• Expression of the 5T4 oncofoetal antigen in renal cell carcinoma: a potential target for T-cell-based immunotherapy.

      Griffiths, Richard W; Gilham, David E; Dangoor, Adam; Ramani, Vijay A C; Clarke, Noel W; Stern, Peter L; Hawkins, Robert E; Department of Medical Oncology, Paterson Institute for Cancer Research, Christie Research Centre, Manchester M20 4BX, UK. (2005-09-19)
      The 5T4 oncofoetal antigen is a heavily glycosylated cell surface protein found on human placental trophoblast and on diverse types of human cancer but is not expressed at significant levels on adult human tissues in health. It therefore satisfies the criteria for a tumour-associated antigen and is an ideal target for the immunotherapy of cancer. We report here that 5T4 is strongly expressed on the majority of renal cell carcinomas and therefore this population of patients is suitable for trials of 5T4-targeted therapies. In particular, we have shown that T cells from renal cell carcinoma patients can be genetically modified to kill 5T4 expressing renal cancer cell lines by introduction of a chimeric-signalling protein. This protein consists of a single chain antibody fragment capable of binding antigen directly at the cell surface and then activating the T cell by virtue of a CD3zeta-signalling domain. This is a powerful tool that bypasses a number of mechanisms that allow tumours to escape T-cell killing and can be readily scaled up for clinical use.
    • Expression of the IDO1/TDO2-AhR pathway in tumor cells or the tumor microenvironment is associated with MCPyV status and prognosis in Merkel cell carcinoma.

      Wardhani, L; Matsushita, M; Iwasaki, T; Kuwamoto, S; Nonaka, Daisuke; Nagata, K; Kato, M; Kitamura, Y; Hayashi, K; Division of Molecular Pathology, Department of Pathology, Tottori University Faculty of Medicine, Yonago, 683-8503, Japan (2018-09-18)
      Merkel cell carcinoma (MCC) is a rare, aggressive neuroendocrine skin cancer, with approximately 80% of cases related to Merkel cell polyomavirus (MCPyV). Indoleamine 2,3-dioxygenase 1 (IDO1) and tryptophan 2,3-dioxygenase 2 (TDO2) are the key rate-limiting enzymes of the tryptophan to kynurenine (KYN) metabolic pathway. With aryl hydrocarbon receptor (AhR), an intracellular transcription factor, they play a role in escaping the immunosurveillance process in several cancers. IDO1/TDO2/AhR expression associated with the MCPyV status and prognosis in MCC was investigated. Samples included 24 MCPyV-positive MCCs, 12 MCPyV-negative MCCs with squamous cell carcinoma, and seven MCPyV-negative pure MCCs. They were stained immunohistochemically with IDO1, TDO2, and AhR antibodies and analyzed. Higher IDO1 expression in MCC tumor cells was found in MCPyV-negative than in MCPyV-positive MCC (P < .001). The tumor microenvironment (TME) in MCPyV-negative MCC expressed higher TDO2 than MCPyV-positive MCC (P < .001). Kaplan-Meier and log-rank tests showed that MCC with lower IDO1 expression in tumor cells and with lower TDO2 and AhR expressions in TME had better overall survival than otherwise (P = .043, .008, and .035, respectively); lower TDO2 expression in TME was also associated with longer disease-specific survival (P = .016). This suggests that IDO1, TDO2, and AhR express differentially in tumor cells or TME and play different roles in tumorigenesis between MCPyV-positive and -negative MCC that may affect the MCC biology. Evaluating IDO1/TDO2/AhR expression is important for selecting the most likely patients with MCC for immunotherapies targeting the IDO1/TDO2-AhR pathway.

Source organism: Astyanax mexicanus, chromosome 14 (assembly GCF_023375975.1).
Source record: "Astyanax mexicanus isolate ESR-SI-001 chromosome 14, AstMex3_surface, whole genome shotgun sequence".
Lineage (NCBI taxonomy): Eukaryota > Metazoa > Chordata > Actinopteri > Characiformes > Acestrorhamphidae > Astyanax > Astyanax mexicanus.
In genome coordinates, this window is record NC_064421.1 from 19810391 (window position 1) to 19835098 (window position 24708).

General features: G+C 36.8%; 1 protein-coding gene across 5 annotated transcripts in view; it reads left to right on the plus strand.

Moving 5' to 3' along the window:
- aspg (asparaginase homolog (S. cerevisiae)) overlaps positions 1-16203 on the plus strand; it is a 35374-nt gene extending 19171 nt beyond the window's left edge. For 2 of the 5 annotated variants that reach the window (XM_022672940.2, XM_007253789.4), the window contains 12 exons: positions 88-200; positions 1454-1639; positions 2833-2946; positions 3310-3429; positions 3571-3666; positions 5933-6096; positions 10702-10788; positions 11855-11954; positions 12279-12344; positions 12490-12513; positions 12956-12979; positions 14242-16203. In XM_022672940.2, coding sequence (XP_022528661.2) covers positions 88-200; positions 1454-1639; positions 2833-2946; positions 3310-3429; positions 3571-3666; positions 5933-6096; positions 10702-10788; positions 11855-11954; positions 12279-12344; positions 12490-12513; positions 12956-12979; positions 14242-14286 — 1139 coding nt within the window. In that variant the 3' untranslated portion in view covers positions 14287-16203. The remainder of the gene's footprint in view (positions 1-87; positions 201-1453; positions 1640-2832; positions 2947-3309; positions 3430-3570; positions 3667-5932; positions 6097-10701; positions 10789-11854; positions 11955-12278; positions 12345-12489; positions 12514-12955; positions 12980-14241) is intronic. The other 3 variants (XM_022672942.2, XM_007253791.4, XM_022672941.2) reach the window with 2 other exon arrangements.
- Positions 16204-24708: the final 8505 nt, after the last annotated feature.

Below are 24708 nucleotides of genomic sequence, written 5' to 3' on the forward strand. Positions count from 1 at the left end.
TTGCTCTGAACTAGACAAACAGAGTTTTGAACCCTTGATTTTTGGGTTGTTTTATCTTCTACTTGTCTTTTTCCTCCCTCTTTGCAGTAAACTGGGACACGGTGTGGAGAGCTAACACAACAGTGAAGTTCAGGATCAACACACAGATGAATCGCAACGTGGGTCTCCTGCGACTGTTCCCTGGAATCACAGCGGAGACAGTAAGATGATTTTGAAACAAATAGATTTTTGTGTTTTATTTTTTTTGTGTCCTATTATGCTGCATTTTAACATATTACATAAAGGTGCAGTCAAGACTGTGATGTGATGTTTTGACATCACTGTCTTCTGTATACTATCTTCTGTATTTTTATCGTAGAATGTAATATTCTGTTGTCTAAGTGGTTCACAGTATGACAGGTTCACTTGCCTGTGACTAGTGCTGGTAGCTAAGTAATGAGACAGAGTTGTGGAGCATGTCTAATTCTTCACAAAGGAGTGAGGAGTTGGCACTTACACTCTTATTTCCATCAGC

• Expression of the proapoptotic protein Bid is an adverse prognostic factor for radiotherapy outcome in carcinoma of the cervix.

      Green, M M L; Hutchison, G J; Valentine, Helen R; Fitzmaurice, R J; Davidson, Susan E; Hunter, Robin D; Dive, Caroline; West, Catharine M L; Stratford, Ian J; Experimental Oncology Group, School of Pharmacy and Pharmaceutical Sciences, Coupland III, University of Manchester, Oxford Road, Manchester M13 9PL, UK. (2005-02-14)
      The Bcl-2 family of apoptotic regulators is thought to play an essential role in cancer development and influence the sensitivity of tumour cells to radiotherapy. Bid is an abundantly expressed Bcl-2 family protein playing a central role in various pathways of apoptosis by integrating and converging signals at the mitochondria. The relevance of apoptotic modulation by Bcl-2 and related proteins in tumour development and radiation response for human tumours remains undefined. Therefore, a study was made regarding the expression of Bid in patients with locally advanced cervix carcinoma who received radiotherapy. Bid expression was assessed using immunohistochemistry in pretreatment archival biopsies from 98 patients. The data were correlated with clinicopathologic characteristics and treatment outcome. Pretreatment tumour radiosensitivity data were available for 60 patients. Strong Bid expression was associated with a patient age less than the median of 52 years (P=0.034) and poor metastasis-free survival. In multivariate analysis, after allowing for stage, Bid expression was a significant prognostic factor for both disease-specific and metastasis-free survival (P=0.026). It is concluded that strong tumour Bid expression is associated with poor outcome following radiotherapy regardless of intrinsic tumour cell radiosensitivity, and is adverse prognostic for disease-specific and metastasis-free survival in younger patients.